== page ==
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Title: A clinical & health economic evaluation of thoracic aortic aneurysm surgery
Author: Bashir, M.
ISNI:       0000 0004 6058 9224
Awarding Body: University of Liverpool
Current Institution: University of Liverpool
Date of Award: 2016
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Thoracic aortic aneurysm is a life-threatening condition which affects different parts of the aorta. A significant proportion of patients present with incidental aneurysmal disease and are physically asymptomatic at the time of their first presentation. However, despite their asymptomatic nature the existence of an acute aortic syndrome represents a life threatening disease which is associated with a high mortality rate. Thus the effective and efficient diagnosis and treatment of such patients is essential in optimizing both their quality and quantity of life. This thesis takes advantage of a range of structural and policy changes that have been undertaken at Liverpool Heart and Chest Hospital (LHCH) to evaluate the impact of such changes on the clinical and cost effectiveness of aortic surgery. Foremost amongst these changes was the reorganization of the aortic service in 2007 to concentrate treatment in the hands of a small number of specialists. This thesis examines subspecialisation and reorganisation of surgical expertise and activity for the treatment of aortic surgery patients at LHCH resulted in significantly improved patient outcomes which is being achieved with cost neutral changes in service delivery. The thesis will assess the impact of this subspecialisation on a range of outcome dimensions including patient outcomes and the efficiency of resource utilization within the aortic service at LHCH. The focus of this study is in tune with increased sub-specialization in a wide range of therapeutic areas in hospitals throughout the UK. It is hoped that the methodology and findings of this study may contain lessons that may be applicable to specialisms outside aortic surgery throughout the NHS and assist in developing an evidence based health policy to inform the ever growing trend towards increased sub specialization. The improvements appeared to simply result from the natural enhancement of expertise that results from concentration of specialist surgery in fewer and hence more experienced hands. In this regard, centralization of thoracic aortic aneurysm service appears to enhance both survival. The generalizability of these findings and potential lessons for the provision of specialist surgery in other therapeutic areas await further investigation.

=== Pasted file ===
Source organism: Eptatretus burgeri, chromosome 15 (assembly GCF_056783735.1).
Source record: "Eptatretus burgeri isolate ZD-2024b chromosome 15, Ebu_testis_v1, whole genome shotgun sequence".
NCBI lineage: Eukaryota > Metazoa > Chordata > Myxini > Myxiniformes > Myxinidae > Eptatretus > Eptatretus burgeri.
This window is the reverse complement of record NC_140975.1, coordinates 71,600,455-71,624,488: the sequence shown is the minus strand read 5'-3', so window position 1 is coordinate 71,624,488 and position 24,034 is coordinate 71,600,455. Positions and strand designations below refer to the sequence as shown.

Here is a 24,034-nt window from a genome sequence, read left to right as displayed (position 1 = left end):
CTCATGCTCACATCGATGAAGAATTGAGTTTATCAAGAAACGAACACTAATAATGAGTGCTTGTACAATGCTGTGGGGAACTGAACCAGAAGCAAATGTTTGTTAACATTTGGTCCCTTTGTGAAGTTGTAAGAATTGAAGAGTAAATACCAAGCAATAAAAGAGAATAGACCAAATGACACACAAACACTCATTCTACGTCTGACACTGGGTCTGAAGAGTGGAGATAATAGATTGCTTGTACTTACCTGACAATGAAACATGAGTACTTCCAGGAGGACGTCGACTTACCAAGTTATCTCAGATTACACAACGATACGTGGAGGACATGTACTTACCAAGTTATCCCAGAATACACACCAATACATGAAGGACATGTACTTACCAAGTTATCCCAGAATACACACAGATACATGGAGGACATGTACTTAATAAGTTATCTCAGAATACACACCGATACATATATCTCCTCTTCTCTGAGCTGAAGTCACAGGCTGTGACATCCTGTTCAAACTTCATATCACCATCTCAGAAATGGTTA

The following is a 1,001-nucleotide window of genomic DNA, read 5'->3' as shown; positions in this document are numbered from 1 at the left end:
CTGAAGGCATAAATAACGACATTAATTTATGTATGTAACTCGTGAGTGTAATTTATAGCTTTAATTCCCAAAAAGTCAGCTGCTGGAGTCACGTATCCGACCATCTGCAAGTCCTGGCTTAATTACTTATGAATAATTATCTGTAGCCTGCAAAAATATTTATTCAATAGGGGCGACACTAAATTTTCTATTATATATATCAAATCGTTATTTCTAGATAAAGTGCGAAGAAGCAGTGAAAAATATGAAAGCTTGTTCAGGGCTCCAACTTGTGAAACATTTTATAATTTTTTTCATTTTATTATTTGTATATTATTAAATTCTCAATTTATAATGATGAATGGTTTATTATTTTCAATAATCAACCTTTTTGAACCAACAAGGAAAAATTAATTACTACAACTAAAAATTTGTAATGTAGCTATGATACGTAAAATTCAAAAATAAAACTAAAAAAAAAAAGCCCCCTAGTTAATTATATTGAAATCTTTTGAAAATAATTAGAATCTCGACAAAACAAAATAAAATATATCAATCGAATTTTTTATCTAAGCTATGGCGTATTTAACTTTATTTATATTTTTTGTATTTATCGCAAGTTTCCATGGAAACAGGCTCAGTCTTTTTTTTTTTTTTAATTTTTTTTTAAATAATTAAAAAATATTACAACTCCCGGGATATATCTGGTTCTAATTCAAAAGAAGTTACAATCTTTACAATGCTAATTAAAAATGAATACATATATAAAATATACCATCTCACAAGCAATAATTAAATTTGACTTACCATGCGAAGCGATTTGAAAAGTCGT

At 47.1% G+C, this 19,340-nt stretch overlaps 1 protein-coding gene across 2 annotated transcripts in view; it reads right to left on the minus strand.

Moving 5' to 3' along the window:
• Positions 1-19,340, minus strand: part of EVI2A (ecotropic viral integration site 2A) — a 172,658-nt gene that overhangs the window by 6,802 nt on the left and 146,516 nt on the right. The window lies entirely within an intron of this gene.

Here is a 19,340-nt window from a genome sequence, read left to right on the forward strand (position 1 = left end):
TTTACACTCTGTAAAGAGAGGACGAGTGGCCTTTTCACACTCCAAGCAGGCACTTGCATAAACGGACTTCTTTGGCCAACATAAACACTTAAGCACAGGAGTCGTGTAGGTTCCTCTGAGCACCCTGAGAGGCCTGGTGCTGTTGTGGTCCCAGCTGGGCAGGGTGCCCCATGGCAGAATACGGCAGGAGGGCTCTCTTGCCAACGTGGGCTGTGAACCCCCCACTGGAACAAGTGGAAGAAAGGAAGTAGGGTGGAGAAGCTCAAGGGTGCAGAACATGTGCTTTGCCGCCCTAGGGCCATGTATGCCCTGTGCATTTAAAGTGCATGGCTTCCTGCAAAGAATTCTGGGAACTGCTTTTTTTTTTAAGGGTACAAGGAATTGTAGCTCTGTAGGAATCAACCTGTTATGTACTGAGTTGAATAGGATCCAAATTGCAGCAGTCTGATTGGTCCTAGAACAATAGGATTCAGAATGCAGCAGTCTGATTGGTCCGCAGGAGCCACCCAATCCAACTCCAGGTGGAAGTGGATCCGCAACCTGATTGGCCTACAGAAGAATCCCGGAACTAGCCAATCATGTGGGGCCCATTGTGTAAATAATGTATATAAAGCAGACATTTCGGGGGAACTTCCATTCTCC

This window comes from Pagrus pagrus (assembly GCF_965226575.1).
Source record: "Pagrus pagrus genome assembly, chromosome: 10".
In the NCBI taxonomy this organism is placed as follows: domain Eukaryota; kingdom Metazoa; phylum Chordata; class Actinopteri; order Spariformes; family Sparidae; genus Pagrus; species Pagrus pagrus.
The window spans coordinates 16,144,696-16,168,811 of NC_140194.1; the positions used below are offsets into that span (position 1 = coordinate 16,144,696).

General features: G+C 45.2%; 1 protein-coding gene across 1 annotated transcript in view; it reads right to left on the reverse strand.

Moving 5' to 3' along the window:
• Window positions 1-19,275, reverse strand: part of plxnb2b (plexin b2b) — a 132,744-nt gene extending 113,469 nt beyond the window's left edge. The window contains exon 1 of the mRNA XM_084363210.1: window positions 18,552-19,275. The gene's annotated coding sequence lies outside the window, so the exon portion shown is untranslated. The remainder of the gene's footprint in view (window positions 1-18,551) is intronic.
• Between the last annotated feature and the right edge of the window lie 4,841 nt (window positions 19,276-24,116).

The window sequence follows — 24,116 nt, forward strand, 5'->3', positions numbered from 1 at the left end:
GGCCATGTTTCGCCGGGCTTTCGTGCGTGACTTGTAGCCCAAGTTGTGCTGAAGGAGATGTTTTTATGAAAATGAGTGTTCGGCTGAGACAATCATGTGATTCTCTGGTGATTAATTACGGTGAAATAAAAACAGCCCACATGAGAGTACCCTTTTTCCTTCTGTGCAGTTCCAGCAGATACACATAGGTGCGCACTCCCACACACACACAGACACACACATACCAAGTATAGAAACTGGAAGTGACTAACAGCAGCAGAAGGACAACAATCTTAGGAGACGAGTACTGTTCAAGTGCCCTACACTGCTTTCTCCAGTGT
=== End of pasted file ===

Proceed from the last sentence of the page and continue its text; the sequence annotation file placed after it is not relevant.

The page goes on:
Supervisor: Haycox, A. Sponsor: Not available
Qualification Name: Thesis (Ph.D.) Qualification Level: Doctoral